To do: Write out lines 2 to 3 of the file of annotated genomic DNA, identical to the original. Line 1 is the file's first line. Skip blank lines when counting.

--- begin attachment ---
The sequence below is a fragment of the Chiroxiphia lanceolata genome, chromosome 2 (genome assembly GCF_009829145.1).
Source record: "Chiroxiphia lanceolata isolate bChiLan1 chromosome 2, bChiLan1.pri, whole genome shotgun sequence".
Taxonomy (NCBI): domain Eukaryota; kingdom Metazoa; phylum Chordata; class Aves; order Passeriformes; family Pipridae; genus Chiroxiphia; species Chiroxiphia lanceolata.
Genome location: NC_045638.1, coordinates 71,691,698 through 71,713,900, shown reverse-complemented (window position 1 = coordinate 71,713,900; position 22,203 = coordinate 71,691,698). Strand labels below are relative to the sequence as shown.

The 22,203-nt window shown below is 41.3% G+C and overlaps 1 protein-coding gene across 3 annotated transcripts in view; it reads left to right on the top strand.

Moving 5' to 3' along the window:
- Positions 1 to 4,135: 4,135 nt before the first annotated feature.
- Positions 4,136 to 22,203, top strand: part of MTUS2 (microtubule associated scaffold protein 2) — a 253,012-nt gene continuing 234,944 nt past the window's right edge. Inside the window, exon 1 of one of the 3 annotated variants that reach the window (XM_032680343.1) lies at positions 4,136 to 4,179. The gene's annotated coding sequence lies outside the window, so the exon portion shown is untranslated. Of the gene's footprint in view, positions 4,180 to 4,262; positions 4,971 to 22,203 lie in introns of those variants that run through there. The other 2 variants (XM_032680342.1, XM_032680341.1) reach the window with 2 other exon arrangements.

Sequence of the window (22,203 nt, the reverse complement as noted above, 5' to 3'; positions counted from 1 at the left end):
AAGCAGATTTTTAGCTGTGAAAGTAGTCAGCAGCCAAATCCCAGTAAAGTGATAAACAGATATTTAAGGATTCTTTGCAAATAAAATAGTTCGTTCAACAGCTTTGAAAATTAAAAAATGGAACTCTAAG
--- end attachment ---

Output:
Source record: "Chiroxiphia lanceolata isolate bChiLan1 chromosome 2, bChiLan1.pri, whole genome shotgun sequence".
Taxonomy (NCBI): domain Eukaryota; kingdom Metazoa; phylum Chordata; class Aves; order Passeriformes; family Pipridae; genus Chiroxiphia; species Chiroxiphia lanceolata.